Mark Vance is a composer and music educator, living in Nevada City, California. He has played an extensive role composing, teaching, coaching, arranging, conducting and promoting music throughout his community in the rural California foothills. Composer, William Jay Sydeman, calls Vance a “21st century kapellmeister living in Nevada City, in charge of making music throughout the town”.
Vance grew up in musical home. His mother was an accomplished violinist, pianist and a beloved high school choir teacher. Vance recalls “There was always music in our house. There were violin and piano students coming for lessons every day after school.
We always sang together in the car, even on trips to the market.” There was so much music in our home and it seemed so normal. I think I was about 8 years old when I realized that not every home had a piano and people didn’t sing together in the car.
Fundamentally a composer and educator, Vance has studies in piano, voice, clarinet, flute and saxophone. Notables he has studied with include: Pierre Boulez, Aaron Copland and Gunther Schuller, as well as Robert McFerrin (voice). Vance attended Cincinnati Conservatory of Music.
He has served as Executive Director of the Nevada County Composers Cooperative since 2003. The mission of NCCC is to foster the creation of new music and help facilitate the performances of these new works.
Vance currently works for InConcert Sierra as Education Director in charge of creating, implementing and teaching music education programs. Please see Education section below for more information.
Vance has received grants from California Arts Council and the American Composers Forum. He has also received numerous commissions from InConcert Sierra, Music in the Mountains, Twin Cities Concert Association, and many private sources.
Vance is published by Santa Barbara Music Publishing and C. Alan Publications. His CDs “It’s About Time!” and “God, I Love Chamber Music!” are available on CD Baby and iTunes.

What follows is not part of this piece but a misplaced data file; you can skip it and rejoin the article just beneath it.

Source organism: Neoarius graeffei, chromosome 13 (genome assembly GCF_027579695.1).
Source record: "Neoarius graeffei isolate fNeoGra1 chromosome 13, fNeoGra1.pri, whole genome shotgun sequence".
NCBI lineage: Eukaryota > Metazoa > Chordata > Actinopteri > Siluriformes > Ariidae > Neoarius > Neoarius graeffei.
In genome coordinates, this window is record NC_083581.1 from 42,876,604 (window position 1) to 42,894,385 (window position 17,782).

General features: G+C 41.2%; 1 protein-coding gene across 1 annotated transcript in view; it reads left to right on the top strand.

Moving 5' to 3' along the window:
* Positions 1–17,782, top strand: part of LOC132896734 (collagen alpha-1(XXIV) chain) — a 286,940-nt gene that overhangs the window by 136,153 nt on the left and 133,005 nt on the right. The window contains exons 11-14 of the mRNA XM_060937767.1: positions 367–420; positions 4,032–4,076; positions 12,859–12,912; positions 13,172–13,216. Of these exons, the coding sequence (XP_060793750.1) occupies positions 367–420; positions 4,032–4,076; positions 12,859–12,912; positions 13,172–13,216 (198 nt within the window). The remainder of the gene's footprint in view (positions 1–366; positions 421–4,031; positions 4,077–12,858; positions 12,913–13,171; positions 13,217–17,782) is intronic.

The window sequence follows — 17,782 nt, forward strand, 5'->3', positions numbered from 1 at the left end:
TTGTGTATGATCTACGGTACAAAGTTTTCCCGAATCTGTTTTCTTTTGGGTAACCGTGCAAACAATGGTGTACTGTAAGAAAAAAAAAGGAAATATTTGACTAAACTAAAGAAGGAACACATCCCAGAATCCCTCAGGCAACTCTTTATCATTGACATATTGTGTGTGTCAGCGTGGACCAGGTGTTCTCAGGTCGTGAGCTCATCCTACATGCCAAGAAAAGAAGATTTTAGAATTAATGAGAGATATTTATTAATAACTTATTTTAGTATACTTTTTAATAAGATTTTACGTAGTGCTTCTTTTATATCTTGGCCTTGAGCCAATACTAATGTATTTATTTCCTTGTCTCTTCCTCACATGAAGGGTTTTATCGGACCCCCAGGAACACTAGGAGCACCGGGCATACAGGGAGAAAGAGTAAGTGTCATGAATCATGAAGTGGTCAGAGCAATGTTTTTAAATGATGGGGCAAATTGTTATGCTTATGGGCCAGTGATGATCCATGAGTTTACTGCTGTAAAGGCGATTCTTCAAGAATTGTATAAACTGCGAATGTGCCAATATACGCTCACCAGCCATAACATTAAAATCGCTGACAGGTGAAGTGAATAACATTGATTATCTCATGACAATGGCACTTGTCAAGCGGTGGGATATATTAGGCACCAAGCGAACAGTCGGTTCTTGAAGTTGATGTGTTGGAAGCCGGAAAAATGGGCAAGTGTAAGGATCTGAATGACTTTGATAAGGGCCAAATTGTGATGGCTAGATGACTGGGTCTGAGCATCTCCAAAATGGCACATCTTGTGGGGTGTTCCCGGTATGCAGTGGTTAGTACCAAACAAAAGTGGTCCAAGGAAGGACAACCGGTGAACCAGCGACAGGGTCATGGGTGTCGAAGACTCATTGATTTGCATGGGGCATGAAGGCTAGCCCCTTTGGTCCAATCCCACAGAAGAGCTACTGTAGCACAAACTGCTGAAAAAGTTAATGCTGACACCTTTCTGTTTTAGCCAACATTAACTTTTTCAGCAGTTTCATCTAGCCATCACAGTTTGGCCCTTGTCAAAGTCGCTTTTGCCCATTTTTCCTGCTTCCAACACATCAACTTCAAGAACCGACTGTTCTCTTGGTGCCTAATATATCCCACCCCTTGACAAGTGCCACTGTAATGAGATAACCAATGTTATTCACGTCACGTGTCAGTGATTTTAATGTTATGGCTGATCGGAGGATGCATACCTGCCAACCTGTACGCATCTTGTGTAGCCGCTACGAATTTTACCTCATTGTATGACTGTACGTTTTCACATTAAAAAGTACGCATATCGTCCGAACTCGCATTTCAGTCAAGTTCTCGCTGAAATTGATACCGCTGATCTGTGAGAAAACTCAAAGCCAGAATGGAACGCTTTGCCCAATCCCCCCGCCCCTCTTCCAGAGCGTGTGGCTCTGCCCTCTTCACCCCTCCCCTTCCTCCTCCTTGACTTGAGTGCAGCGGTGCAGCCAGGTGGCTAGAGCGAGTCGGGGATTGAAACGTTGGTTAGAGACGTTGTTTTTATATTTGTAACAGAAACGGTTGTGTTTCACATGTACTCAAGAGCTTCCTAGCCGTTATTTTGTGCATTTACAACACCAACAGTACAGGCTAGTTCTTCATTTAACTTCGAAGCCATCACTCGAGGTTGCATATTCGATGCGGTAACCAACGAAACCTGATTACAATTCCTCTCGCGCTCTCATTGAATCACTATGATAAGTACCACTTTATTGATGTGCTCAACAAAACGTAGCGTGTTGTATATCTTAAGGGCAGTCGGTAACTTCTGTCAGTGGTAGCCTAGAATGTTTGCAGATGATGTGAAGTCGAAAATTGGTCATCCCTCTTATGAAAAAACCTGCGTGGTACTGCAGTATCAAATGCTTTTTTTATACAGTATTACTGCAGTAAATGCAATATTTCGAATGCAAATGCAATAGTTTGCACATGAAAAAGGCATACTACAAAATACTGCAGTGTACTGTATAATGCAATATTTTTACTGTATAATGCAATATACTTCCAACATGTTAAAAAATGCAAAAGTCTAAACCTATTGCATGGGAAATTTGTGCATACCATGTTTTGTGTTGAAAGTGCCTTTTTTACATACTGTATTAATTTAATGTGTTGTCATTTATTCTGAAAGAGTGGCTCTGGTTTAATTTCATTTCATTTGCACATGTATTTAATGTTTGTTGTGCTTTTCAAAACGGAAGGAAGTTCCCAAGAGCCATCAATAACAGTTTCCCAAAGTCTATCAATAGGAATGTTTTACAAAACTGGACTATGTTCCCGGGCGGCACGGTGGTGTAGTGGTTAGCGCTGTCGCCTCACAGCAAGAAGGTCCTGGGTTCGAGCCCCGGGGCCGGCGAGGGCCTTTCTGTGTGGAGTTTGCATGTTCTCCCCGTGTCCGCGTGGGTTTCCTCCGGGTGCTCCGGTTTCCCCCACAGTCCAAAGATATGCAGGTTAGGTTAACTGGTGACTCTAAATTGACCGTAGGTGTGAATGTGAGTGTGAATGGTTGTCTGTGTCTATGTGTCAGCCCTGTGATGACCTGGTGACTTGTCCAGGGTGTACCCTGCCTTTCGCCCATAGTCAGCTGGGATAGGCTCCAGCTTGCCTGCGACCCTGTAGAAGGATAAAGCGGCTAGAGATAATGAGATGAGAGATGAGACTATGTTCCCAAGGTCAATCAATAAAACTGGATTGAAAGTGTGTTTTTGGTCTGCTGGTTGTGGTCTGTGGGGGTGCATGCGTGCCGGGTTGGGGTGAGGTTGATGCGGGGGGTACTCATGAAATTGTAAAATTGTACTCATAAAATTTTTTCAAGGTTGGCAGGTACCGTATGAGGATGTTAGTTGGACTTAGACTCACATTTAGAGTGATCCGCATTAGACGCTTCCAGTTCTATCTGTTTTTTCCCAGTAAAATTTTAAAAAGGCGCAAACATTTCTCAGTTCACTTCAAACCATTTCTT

Vance lives in Nevada City with his wife, Estelle, and their two goldfish.
Mark Vance has a life long history of teaching music.
His “Live Composer in the Classroom” program was designed to expose middle and high school choir and band classes to living composers. This interaction is meant provide a symbiotic opportunity for both the composer and the students. The composer’s job is to create a new composition with input from the students and the students are gaining insight to the actual compositional process interfacing with the composer. The students then premiere the new music.
In 2000, Vance was hired as Education Coordinator to create a comprehensive music education program for Music in the Mountains. It was there that he was encouraged to create a pilot music composition program for youth. This composition program was well received in the community and quickly evolved from a small pilot to a school-year-long program focusing on music theory and composing. The two things that make this Young Composers Project unique are working with the middle and high school youth demographic (there are rarely music composition programs for this age range) and incorporating an interdisciplinary learning semester. This semester focuses on learning about a regional non-profit and their mission. Students then volunteer at the non-profit and then write music inspired by their experiences. The finished music is then premiered by professional musicians. This program has been the subject of several PBS specials.
Since 2019, Vance has served as Education Director for InConcert Sierra, creating and overseeing an impressive catalog of educational programs. Here he has developed the Composers Project for music students interested in composition. Vance also implemented
Music Now (professional music assemblies in schools), Peers Performing in Schools (music students performing in school classrooms), Student Showcase Recitals (providing performance opportunities for local music teacher’s students) and a Music 101 class for adults.
Since the quarantine Stay at Home order, Vance has converted to teaching online and although it isn’t anywhere near as satisfactory as face to face teaching, it does make teaching music composition possible in the Covid-19 world. Vance is also exploring online student recitals with students or parents shooting video of the home performances which will be gathered and streamed together. This online WFH Virtual Recital encourages students to continue to practice and a goal to work towards.